Miller was convicted of serving beer to minors and sentenced to six months in county jail.
Along with the hysteria related to drugs and homosexuality in the case, it is impossible to avoid the obvious racism in the case. Winston was the sole African-American charged. Throughout the trial papers such as the Chronicle used lines like, "The blue-eyed young witness said she met Winston at the bistro about two years ago."

Thrill Spot

It's particularly gratifying that Katie Gilmartin, author of the noir mystery Blackmail, My Love will host a walking tour based on the events surrounding the raid at Tommy's Place.

"Thrill Spot: A Lost Queer History Walking Tour" happens May 19 at 2pm. Gilmartin will also host a talk, "Thrill Spot: The Raid on Tommy's Place," at the GLBT Historical Museum on June 13 at 7pm.

Salacious headlines: Tommy's Bar Called Perverts Haven, San Francisco Chronicle, Dec. 21, 1954 Bar Faces Crackdown In Dope Sex Ring, San Francisco Examiner, Sept 10, 1954 Schoolgirls Vice, Dope, San Francisco Chronicle, Sept. 9, 1954 School For Vice  

Gilmartin, who is writing a work-in-progress based on the raid at Tommy's, is the perfect person to bring this episode to light. Her Blackmail, My Love was based in 1951 San Francisco. The noir thriller follows a cross-dressing female detective who is investigating the case of her missing brother (who has disappeared into the gay demimonde of San Francisco). That mystery was an engaging romp, which shows real promise for her take on the story of the raid on Tommy's.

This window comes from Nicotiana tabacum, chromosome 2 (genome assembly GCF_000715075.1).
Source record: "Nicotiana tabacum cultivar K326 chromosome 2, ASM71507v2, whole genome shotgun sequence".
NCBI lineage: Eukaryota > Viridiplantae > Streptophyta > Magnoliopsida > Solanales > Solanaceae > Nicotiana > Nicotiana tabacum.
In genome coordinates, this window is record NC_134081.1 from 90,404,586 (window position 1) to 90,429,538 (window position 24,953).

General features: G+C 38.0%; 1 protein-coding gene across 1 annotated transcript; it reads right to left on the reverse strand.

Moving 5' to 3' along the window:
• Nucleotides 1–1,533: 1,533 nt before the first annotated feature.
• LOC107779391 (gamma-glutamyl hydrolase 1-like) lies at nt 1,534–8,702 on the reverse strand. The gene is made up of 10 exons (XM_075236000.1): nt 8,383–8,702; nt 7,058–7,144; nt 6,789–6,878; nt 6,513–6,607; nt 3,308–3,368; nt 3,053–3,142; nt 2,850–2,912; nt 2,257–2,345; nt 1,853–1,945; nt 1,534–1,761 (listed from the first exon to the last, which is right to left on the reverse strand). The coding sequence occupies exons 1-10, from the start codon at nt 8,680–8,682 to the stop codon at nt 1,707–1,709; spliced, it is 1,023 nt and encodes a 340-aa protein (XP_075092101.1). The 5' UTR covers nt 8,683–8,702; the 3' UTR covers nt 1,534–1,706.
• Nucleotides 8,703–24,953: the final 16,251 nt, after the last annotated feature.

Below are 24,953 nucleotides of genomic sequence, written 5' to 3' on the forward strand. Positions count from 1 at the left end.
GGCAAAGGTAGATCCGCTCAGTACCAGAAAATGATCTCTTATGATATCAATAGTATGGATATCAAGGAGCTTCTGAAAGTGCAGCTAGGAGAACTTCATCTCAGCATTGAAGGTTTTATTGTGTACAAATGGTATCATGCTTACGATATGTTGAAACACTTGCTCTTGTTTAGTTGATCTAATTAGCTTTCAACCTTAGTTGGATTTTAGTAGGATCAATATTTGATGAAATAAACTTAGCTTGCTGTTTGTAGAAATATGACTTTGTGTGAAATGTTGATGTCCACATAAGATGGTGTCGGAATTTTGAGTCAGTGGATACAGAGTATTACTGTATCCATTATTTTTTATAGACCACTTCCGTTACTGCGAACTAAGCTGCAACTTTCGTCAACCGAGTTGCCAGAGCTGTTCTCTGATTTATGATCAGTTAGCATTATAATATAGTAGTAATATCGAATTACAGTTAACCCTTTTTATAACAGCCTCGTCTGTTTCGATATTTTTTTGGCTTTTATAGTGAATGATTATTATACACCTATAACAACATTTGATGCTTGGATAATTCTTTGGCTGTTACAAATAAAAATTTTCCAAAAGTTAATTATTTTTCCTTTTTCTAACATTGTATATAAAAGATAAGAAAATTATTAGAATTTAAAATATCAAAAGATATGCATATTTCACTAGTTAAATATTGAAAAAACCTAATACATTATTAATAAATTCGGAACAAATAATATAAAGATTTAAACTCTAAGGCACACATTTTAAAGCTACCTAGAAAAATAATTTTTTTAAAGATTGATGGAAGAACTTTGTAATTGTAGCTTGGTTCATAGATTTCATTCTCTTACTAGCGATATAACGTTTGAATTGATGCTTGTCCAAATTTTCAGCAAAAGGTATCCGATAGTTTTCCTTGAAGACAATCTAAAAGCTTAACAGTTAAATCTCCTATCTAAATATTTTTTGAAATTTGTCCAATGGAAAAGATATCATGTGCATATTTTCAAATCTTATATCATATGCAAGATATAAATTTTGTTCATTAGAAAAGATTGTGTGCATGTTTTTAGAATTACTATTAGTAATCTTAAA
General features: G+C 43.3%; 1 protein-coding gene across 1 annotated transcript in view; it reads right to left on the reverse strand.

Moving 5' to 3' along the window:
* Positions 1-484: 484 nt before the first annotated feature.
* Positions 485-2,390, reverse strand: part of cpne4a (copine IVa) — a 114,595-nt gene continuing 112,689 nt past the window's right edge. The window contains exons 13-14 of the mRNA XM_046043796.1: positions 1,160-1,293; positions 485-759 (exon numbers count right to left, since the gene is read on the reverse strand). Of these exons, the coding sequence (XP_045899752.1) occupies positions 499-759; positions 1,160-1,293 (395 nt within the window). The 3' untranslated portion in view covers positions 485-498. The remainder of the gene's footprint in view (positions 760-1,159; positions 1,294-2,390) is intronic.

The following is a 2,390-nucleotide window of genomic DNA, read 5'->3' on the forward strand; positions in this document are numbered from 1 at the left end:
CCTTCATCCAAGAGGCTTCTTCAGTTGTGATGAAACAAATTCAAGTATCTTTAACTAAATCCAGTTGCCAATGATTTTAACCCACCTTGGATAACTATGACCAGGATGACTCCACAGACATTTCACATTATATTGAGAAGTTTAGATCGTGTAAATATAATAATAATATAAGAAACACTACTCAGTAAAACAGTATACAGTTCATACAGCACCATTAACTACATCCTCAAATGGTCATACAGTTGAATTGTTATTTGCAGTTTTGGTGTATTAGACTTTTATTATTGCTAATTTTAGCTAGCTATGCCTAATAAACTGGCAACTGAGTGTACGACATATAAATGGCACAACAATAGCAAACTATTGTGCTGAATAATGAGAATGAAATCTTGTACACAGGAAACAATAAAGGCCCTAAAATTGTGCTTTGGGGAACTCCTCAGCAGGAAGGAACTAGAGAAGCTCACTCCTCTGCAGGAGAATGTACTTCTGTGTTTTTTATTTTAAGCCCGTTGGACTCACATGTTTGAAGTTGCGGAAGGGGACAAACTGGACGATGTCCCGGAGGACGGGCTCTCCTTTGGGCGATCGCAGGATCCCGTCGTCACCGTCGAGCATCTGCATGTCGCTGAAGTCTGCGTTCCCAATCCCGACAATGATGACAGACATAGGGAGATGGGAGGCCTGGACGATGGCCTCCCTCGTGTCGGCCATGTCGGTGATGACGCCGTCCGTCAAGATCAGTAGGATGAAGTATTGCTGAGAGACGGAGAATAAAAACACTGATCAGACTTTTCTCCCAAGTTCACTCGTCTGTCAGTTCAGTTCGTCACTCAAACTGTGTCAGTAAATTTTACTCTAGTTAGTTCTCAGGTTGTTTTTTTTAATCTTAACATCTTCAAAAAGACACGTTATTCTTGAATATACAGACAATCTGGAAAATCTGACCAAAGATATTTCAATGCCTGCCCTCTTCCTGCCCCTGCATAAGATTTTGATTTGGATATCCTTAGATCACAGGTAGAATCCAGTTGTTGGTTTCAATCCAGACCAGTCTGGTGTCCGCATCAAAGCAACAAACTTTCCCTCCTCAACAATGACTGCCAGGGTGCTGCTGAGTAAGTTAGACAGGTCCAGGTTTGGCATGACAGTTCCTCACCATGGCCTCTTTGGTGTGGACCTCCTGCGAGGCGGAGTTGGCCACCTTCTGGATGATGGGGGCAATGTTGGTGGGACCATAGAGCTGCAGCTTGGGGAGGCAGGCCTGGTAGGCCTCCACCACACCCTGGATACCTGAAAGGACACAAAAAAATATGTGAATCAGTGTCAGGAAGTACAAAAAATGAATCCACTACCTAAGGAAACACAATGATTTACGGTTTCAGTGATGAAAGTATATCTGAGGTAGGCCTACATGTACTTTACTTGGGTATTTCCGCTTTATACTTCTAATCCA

I spoke with Gilmartin about the upcoming walking tour and asked whether it was going to feature Tommy Vasu, the dynamic entrepreneur who gave Tommy's Place its name.

"This walking tour isn't going to be about Tommy," she said. "This particular tour will focus on the experience of one of the bartenders who was arrested, Joyce van de Veer."

I also asked whether the acquittal of Van de Veer and the six-month sentence of Miller were seen as being a successful defense of the case.

"My sense of things is that six months was an extraordinarily harsh sentence for something that happened routinely all over town," said Gilmartin, "to the point that there were newspaper articles about how easy it was to get a good-looking fake ID for $7. They weren't on trial for serving underage girls. They were on trial for being lesbians, really: and one of them went to jail for six months for it.

"Both Joyce and Grace were deeply traumatized by the whole experience in ways that affected them for life. I'd like to read this story as inspirational, and there are aspects of it that are. But overall that's not what I come away from it with, much as I'd like to, and much as I went into the research and writing expecting to."